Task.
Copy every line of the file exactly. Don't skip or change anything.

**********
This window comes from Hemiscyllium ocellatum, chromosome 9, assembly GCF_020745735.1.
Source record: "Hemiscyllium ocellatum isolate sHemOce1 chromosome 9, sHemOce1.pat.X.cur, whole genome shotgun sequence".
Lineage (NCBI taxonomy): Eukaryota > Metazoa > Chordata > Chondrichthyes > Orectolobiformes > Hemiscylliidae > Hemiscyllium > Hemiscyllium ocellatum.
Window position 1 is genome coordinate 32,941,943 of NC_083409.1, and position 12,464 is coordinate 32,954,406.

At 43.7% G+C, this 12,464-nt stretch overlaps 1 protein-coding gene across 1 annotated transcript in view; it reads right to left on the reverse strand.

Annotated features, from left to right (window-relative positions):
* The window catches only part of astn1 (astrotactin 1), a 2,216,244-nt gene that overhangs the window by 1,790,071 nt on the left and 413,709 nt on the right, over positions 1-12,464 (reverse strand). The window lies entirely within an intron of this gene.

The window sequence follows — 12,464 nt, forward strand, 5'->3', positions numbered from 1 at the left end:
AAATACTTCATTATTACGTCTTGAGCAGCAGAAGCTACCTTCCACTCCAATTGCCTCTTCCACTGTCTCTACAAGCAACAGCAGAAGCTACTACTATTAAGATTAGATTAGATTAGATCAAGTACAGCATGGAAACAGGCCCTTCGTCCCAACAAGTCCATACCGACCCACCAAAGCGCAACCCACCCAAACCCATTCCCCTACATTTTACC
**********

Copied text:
This window comes from Hemiscyllium ocellatum, chromosome 9, assembly GCF_020745735.1.
Source record: "Hemiscyllium ocellatum isolate sHemOce1 chromosome 9, sHemOce1.pat.X.cur, whole genome shotgun sequence".
Lineage (NCBI taxonomy): Eukaryota > Metazoa > Chordata > Chondrichthyes > Orectolobiformes > Hemiscylliidae > Hemiscyllium > Hemiscyllium ocellatum.
Window position 1 is genome coordinate 32,941,943 of NC_083409.1, and position 12,464 is coordinate 32,954,406.

At 43.7% G+C, this 12,464-nt stretch overlaps 1 protein-coding gene across 1 annotated transcript in view; it reads right to left on the reverse strand.

Annotated features, from left to right (window-relative positions):
* The window catches only part of astn1 (astrotactin 1), a 2,216,244-nt gene that overhangs the window by 1,790,071 nt on the left and 413,709 nt on the right, over positions 1-12,464 (reverse strand). The window lies entirely within an intron of this gene.

The window sequence follows — 12,464 nt, forward strand, 5'->3', positions numbered from 1 at the left end:
AAATACTTCATTATTACGTCTTGAGCAGCAGAAGCTACCTTCCACTCCAATTGCCTCTTCCACTGTCTCTACAAGCAACAGCAGAAGCTACTACTATTAAGATTAGATTAGATTAGATCAAGTACAGCATGGAAACAGGCCCTTCGTCCCAACAAGTCCATACCGACCCACCAAAGCGCAACCCACCCAAACCCATTCCCCTACATTTTACC